An employee at one of mega-online retailer Amazon’s West Columbia, South Carolina fulfillment centers has tested positive for the 2019-2020 coronavirus, sources at the facility told this news outlet. According to our sources, the company notified employees of the confirmed positive case via voicemails and text messages on Wednesday afternoon.
“We are supporting the individual who is recovering,” Amazon spokeswoman Alyssa Bronikowski told us, confirming the reports we received.
According its message to employees, Amazon announced that it had “learned of a confirmed case of (coronavirus)” at its largest West Columbia fulfillment facility – dubbed “CAE1.”
“The affected individual was last on site on (March 18, 2020), and consistent with our daily processes, the site has been undergoing multiple enhanced cleanings during this time,” the message noted.
It added that Amazon was following guidance from the U.S. Centers for Disease Control and Prevention (CDC) and informing “any co-workers who may have been in close contact with the individual.”
“We understand the risk of transmission for employees who were not in close contact with the individual to be low,” the message stated.
This news outlet received a tip last Friday (March 24, 2020) that an Amazon worker had tested positive for the virus. Our sources referenced the specific facility where the employee worked and the specific time frame the company cited in the message to employees.
Amazon denied the report the following Monday (March 27, 2020) via email, however.
“We do not have any confirmed cases of COVID19 at any of our West Columbia, SC facilities, nor at any of our operations facilities across the state,” Amazon spokeswoman Rachael Lighty wrote in a message to our founding editor.
In fairness to Amazon, the case may not have been confirmed at the time given the testing backlog South Carolina has experienced.
Still, it seems unlikely the company didn’t know something was up …
What happens now for employees at the facility?
“We understand that you may be nervous about coming in to work,” the message they received noted. “Associates will not be penalized for any absences. And if you feel sick, you should stay home.”
In addition to concerns about the health and safety of its other workers, Amazon could have a potential public safety issue on its hands.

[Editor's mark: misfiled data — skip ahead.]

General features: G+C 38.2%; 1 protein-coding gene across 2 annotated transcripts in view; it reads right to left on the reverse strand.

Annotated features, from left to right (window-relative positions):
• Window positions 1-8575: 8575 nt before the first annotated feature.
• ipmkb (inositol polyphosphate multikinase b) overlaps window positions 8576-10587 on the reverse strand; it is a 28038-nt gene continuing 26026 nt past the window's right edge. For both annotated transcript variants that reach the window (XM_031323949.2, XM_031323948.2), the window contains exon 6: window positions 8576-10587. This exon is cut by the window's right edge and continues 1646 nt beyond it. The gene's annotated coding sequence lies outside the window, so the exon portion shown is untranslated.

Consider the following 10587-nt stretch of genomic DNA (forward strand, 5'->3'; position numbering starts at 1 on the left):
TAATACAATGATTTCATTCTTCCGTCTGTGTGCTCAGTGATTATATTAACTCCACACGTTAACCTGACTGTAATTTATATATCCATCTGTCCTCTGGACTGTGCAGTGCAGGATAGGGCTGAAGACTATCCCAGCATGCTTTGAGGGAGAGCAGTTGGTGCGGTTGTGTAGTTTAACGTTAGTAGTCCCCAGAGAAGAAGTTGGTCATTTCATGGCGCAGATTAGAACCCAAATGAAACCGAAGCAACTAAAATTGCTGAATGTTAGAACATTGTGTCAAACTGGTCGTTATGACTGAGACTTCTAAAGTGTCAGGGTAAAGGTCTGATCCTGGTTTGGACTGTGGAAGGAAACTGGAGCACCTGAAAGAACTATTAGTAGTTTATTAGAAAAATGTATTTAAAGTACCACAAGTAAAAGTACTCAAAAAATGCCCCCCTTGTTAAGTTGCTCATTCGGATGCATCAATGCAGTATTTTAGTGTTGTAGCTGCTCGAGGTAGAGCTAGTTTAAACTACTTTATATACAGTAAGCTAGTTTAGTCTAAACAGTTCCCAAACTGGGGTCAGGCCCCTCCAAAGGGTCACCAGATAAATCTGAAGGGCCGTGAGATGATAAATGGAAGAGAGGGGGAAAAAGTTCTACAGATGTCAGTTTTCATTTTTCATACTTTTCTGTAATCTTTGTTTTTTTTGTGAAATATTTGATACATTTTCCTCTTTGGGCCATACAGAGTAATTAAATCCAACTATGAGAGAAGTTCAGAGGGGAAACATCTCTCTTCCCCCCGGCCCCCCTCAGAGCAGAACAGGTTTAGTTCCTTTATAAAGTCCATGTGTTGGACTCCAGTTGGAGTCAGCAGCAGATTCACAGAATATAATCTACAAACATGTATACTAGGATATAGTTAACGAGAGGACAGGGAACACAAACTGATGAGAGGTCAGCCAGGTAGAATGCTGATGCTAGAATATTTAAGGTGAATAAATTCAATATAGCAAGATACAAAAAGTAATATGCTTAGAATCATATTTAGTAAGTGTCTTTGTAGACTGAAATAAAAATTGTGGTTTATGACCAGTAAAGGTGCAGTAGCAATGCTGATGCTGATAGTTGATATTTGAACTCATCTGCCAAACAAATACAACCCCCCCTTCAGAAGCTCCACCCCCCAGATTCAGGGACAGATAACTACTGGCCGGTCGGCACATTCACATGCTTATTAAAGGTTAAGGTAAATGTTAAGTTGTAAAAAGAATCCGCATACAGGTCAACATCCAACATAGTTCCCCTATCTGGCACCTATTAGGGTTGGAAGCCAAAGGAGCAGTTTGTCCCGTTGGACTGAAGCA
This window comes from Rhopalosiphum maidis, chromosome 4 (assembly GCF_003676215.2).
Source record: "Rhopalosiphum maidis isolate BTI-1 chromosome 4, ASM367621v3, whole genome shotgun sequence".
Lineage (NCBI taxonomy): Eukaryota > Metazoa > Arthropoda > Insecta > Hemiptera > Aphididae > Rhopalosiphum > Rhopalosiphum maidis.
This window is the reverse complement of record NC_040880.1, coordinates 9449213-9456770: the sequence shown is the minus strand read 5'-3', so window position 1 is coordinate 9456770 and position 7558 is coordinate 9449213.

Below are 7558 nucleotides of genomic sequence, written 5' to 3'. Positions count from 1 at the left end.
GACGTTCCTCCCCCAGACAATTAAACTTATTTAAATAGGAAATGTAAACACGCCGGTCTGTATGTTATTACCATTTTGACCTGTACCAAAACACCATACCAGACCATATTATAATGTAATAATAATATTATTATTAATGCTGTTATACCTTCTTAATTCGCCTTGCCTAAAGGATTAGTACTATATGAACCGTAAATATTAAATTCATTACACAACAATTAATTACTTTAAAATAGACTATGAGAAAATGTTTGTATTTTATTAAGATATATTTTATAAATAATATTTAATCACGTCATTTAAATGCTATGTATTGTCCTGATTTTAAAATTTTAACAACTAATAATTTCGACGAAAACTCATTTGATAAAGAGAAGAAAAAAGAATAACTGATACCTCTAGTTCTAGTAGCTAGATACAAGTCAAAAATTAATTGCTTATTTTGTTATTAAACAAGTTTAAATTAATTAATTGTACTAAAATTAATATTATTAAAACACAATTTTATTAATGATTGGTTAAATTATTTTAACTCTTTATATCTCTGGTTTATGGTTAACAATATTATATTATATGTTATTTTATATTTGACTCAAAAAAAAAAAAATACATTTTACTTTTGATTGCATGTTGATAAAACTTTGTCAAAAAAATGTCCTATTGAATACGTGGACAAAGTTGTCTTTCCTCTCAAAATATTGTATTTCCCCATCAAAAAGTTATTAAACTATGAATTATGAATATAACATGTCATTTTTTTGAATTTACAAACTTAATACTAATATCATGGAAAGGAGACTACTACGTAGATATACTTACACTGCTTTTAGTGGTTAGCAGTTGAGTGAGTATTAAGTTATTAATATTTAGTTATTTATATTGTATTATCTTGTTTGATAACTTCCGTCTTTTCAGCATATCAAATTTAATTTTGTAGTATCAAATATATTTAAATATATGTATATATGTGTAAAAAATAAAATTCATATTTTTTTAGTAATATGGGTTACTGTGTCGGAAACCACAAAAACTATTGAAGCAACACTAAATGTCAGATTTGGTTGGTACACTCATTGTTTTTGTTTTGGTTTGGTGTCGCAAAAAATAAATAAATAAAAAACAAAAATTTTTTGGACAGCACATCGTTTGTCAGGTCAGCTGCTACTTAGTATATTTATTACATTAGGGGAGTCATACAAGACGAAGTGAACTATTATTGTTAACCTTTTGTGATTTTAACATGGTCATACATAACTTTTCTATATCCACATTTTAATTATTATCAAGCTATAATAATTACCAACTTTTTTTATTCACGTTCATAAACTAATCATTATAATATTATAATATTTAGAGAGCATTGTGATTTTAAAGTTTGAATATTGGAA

According to our sources, the male employee in question is a “picker” – handling up to 800 to 1,000 items each shift. We wonder: How many parcels were handled by this particular employee? Where were they sent? And how many people may have been exposed to the virus as result?
As we reported last fall, Amazon – which received massive taxpayer incentives to locate its fulfillment facilities in West Columbia – is in the midst of a contentious legal battle with the S.C. Department of Revenue (SCDOR) over hundreds of millions of dollars in sales tax receipts.
This news outlet first addressed this fight in December 2017 – arguing Amazon owed the tax and should pay it.
“We’ve consistently argued that South Carolina’s sales tax is too high, but Amazon agreed to pay it – and it is currently in violation of that agreement to the tune of tens of millions of dollars (at least),” we wrote at the time. “Bigger picture? South Carolina needs to pursue sales tax reform that lowers the overall burden for consumers while providing fairness for all retailers – large and small, online and brick-and-mortar.”
As of this writing, there are 1,293 confirmed coronavirus cases in the Palmetto State – per severely limited data released by the S.C. Department of Health and Environmental Control (SCDHEC). Twenty-six (26) Carolinians have died as result to exposure from the virus.
It is not immediately clear whether the infected Amazon employee is included in that count, nor is there any update on his condition.
This news outlet is committed to providing our readers with the very latest, most relevant information we have regarding this unfolding global story – and all the stories we cover. To check out more of our coronavirus coverage, click on the link below …
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